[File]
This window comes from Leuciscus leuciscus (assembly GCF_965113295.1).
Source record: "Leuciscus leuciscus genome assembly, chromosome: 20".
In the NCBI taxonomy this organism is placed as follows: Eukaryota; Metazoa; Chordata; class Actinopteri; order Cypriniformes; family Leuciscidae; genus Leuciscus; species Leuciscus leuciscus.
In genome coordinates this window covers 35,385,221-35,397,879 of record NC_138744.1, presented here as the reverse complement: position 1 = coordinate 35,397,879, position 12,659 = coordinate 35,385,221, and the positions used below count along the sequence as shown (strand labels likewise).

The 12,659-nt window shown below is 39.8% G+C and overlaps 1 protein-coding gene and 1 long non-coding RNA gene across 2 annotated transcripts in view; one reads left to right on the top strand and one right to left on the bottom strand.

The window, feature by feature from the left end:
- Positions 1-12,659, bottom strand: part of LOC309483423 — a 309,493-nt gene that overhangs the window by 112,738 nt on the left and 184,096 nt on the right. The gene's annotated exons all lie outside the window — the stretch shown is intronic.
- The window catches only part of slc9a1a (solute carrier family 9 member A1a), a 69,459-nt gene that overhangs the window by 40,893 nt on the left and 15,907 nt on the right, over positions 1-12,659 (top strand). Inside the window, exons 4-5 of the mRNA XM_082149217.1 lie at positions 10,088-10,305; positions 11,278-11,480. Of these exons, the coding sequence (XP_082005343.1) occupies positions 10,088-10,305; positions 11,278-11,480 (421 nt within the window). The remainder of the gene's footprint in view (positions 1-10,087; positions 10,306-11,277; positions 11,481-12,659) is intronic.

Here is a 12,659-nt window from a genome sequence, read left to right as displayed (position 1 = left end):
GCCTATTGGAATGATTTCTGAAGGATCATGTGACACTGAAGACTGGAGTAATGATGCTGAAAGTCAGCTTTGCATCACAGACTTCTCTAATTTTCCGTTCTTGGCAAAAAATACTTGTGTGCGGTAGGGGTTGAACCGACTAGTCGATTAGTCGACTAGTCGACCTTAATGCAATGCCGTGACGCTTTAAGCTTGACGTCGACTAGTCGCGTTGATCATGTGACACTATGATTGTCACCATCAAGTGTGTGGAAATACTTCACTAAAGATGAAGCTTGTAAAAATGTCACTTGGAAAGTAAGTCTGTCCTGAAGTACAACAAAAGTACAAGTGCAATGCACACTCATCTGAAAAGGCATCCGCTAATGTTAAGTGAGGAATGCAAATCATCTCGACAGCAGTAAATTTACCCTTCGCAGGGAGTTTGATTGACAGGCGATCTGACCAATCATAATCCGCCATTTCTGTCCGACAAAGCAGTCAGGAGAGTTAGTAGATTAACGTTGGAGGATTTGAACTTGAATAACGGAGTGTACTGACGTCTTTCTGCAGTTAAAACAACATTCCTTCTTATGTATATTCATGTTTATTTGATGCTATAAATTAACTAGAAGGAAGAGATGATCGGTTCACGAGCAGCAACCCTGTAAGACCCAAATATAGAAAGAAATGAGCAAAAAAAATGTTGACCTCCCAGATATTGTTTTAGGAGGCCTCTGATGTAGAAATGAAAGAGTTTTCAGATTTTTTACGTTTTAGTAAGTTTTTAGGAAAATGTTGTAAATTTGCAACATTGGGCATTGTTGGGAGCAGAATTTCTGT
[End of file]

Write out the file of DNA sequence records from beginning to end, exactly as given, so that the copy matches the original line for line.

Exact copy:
This window comes from Leuciscus leuciscus (assembly GCF_965113295.1).
Source record: "Leuciscus leuciscus genome assembly, chromosome: 20".
In the NCBI taxonomy this organism is placed as follows: Eukaryota; Metazoa; Chordata; class Actinopteri; order Cypriniformes; family Leuciscidae; genus Leuciscus; species Leuciscus leuciscus.
In genome coordinates this window covers 35,385,221-35,397,879 of record NC_138744.1, presented here as the reverse complement: position 1 = coordinate 35,397,879, position 12,659 = coordinate 35,385,221, and the positions used below count along the sequence as shown (strand labels likewise).

The 12,659-nt window shown below is 39.8% G+C and overlaps 1 protein-coding gene and 1 long non-coding RNA gene across 2 annotated transcripts in view; one reads left to right on the top strand and one right to left on the bottom strand.

The window, feature by feature from the left end:
- Positions 1-12,659, bottom strand: part of LOC309483423 — a 309,493-nt gene that overhangs the window by 112,738 nt on the left and 184,096 nt on the right. The gene's annotated exons all lie outside the window — the stretch shown is intronic.
- The window catches only part of slc9a1a (solute carrier family 9 member A1a), a 69,459-nt gene that overhangs the window by 40,893 nt on the left and 15,907 nt on the right, over positions 1-12,659 (top strand). Inside the window, exons 4-5 of the mRNA XM_082149217.1 lie at positions 10,088-10,305; positions 11,278-11,480. Of these exons, the coding sequence (XP_082005343.1) occupies positions 10,088-10,305; positions 11,278-11,480 (421 nt within the window). The remainder of the gene's footprint in view (positions 1-10,087; positions 10,306-11,277; positions 11,481-12,659) is intronic.

Here is a 12,659-nt window from a genome sequence, read left to right as displayed (position 1 = left end):
GCCTATTGGAATGATTTCTGAAGGATCATGTGACACTGAAGACTGGAGTAATGATGCTGAAAGTCAGCTTTGCATCACAGACTTCTCTAATTTTCCGTTCTTGGCAAAAAATACTTGTGTGCGGTAGGGGTTGAACCGACTAGTCGATTAGTCGACTAGTCGACCTTAATGCAATGCCGTGACGCTTTAAGCTTGACGTCGACTAGTCGCGTTGATCATGTGACACTATGATTGTCACCATCAAGTGTGTGGAAATACTTCACTAAAGATGAAGCTTGTAAAAATGTCACTTGGAAAGTAAGTCTGTCCTGAAGTACAACAAAAGTACAAGTGCAATGCACACTCATCTGAAAAGGCATCCGCTAATGTTAAGTGAGGAATGCAAATCATCTCGACAGCAGTAAATTTACCCTTCGCAGGGAGTTTGATTGACAGGCGATCTGACCAATCATAATCCGCCATTTCTGTCCGACAAAGCAGTCAGGAGAGTTAGTAGATTAACGTTGGAGGATTTGAACTTGAATAACGGAGTGTACTGACGTCTTTCTGCAGTTAAAACAACATTCCTTCTTATGTATATTCATGTTTATTTGATGCTATAAATTAACTAGAAGGAAGAGATGATCGGTTCACGAGCAGCAACCCTGTAAGACCCAAATATAGAAAGAAATGAGCAAAAAAAATGTTGACCTCCCAGATATTGTTTTAGGAGGCCTCTGATGTAGAAATGAAAGAGTTTTCAGATTTTTTACGTTTTAGTAAGTTTTTAGGAAAATGTTGTAAATTTGCAACATTGGGCATTGTTGGGAGCAGAATTTCTGT